I went to Wild Goose Creative last Thursday for their "Speak Easy". It’s basically a moth-style, spoken-word, true story gathering that meets the first Thursday of every month.
Last night’s theme was Epic Fail. This, I can relate to.
The evening started out at Sarah’s. I got to her place and we cheerfully talked about what we wanted to tell.
I had printed out my story but wasn’t certain if I should read it or just stand up there and tell it. What I’d chosen was the “cream horn story”, one that I’ve told multiple times, in a few variations (almost all of them as a "straight" story) and only to 3 to 5 people max. I felt that the version that I’d written was perfect and didn’t need to be messed up by leaving out specific things that I really wanted to get across. I wanted to just read it.
Sarah warned me about the time limit (5 to 7 minutes) and the amount of pages I had (3.5) she figured I should try and tell it from simple notes or off the top of my head. She wanted me to practice it at least once and tell her the story, without any notes, as we walked down to Wild Goose from her place. It was about that long of a walk.
I’d had a specific beginning in my head, one that was different than the original: "There are stories that define people." I wanted to use that phrase because I felt that the story defined something intrinsic about me that I found to be both sad and hilarious. So, as we walked, I told her my story trying to focus on specific beats I wanted to hit, trying not to drone on too long on a beat. I wanted to avoid the horrible “ummmmmms and uhhhhhhhs…” that I knew sucked the life out of a spoken-word story. I felt that this was one of my funniest stories, one of my biggest failures, such a clear memory – I’ve told it so many times. I wanted to express the silliness that I always felt when telling it to friends.
I finished as we stopped at a hookah/coffee bar across the street from Wild Goose and discussed what I’d said.
She felt it went really well but I felt as if it had missed a few things. So, while we sat there drinking iced coffee and leering at the really hot server, I took the back page of my print-out and started pulling out little phrases and notes that I wanted to make certain I should use in my spoken story. We discussed it closely, turned over phrases and I found more memories I had completely left out of the original write-up. I scribbled all of this down gratefully, feeling the words cement in my head as I put them into my notes.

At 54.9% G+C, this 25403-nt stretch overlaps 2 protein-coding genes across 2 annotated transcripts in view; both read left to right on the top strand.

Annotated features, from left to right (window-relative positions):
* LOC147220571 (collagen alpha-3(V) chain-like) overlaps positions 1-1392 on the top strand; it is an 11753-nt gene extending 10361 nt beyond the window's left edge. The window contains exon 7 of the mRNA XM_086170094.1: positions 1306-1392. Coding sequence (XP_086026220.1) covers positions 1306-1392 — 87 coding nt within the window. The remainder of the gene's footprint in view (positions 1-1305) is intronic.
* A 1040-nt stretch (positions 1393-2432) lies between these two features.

The problem is that I felt that I was missing something really important that existed in the story that I posted here: the pipe-links. You just can't say something and simultaneously express a contrary thought or idea in that same exact moment. I felt that the true failure in me reading or speaking the story is that I would lose the pipe-links.
When I wrote regularly on E2, I pipe-linked obsessively. Since I've re-written this to actually put here I'm even embedding them (although minimally) in this story so I don't really have to explain what they mean or how they work. The problem is that they don't work in other formats, not the same way as here. I look at many of the things that I posted here and see lots of ideas in the pipelinks that I love - because they add in-jokes and contradictions and depth in a way that simple writing doesn't.
Now, when I look at the pipe-links on that story I have a greater understanding of the rest of the evening and what happened to me.
Subtext, subtext, subtext…